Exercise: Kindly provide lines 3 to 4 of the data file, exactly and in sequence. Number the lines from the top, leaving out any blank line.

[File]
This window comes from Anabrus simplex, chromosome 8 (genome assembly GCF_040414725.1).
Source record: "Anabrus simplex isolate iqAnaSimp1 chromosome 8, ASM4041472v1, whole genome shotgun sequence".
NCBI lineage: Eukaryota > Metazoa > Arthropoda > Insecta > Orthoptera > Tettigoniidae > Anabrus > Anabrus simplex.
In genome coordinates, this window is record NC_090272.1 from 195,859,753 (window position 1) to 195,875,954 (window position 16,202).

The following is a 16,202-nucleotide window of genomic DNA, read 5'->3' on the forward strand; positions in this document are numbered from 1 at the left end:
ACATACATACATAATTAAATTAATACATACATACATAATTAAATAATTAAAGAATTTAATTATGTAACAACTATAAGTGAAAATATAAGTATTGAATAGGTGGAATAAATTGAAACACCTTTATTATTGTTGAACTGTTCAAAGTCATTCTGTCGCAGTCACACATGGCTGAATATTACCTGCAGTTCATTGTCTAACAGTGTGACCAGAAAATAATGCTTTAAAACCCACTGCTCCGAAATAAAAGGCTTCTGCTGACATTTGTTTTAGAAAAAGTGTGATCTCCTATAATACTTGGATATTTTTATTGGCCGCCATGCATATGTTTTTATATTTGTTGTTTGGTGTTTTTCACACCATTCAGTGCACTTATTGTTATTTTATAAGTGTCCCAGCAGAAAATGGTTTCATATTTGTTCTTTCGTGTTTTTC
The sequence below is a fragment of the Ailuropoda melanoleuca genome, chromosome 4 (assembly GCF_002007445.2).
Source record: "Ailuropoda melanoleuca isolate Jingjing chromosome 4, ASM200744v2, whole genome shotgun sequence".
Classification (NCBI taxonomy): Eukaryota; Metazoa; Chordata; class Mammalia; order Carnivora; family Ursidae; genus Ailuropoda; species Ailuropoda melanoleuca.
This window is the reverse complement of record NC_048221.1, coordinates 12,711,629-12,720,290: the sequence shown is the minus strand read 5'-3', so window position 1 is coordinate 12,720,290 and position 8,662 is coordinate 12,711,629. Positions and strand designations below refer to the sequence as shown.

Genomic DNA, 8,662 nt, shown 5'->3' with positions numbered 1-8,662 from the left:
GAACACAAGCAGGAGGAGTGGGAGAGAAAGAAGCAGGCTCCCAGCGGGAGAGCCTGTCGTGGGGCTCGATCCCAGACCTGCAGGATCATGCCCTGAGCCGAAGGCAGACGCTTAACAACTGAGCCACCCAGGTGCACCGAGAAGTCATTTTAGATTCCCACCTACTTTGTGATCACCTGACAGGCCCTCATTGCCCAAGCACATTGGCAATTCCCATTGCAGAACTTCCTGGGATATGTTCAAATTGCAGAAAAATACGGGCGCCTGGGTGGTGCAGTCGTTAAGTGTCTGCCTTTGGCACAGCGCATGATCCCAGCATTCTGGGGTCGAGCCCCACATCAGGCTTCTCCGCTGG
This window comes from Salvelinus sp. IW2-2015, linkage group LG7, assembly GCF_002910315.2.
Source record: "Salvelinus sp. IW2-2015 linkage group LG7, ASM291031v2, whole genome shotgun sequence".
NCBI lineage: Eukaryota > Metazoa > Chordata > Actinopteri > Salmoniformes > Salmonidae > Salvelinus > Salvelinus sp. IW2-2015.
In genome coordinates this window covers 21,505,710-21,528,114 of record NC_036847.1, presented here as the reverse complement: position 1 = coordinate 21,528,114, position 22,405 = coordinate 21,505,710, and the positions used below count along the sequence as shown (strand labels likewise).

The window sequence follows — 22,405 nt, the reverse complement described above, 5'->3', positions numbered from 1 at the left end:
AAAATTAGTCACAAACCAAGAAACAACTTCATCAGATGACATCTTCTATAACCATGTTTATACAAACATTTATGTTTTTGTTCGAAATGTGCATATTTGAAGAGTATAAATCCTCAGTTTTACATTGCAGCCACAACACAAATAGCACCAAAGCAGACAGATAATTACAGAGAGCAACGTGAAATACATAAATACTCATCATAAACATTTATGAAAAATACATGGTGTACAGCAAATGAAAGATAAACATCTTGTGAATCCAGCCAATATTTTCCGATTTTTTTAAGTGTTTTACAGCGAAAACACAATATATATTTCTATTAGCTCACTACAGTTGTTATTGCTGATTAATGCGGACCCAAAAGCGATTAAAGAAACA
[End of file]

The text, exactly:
NCBI lineage: Eukaryota > Metazoa > Arthropoda > Insecta > Orthoptera > Tettigoniidae > Anabrus > Anabrus simplex.
In genome coordinates, this window is record NC_090272.1 from 195,859,753 (window position 1) to 195,875,954 (window position 16,202).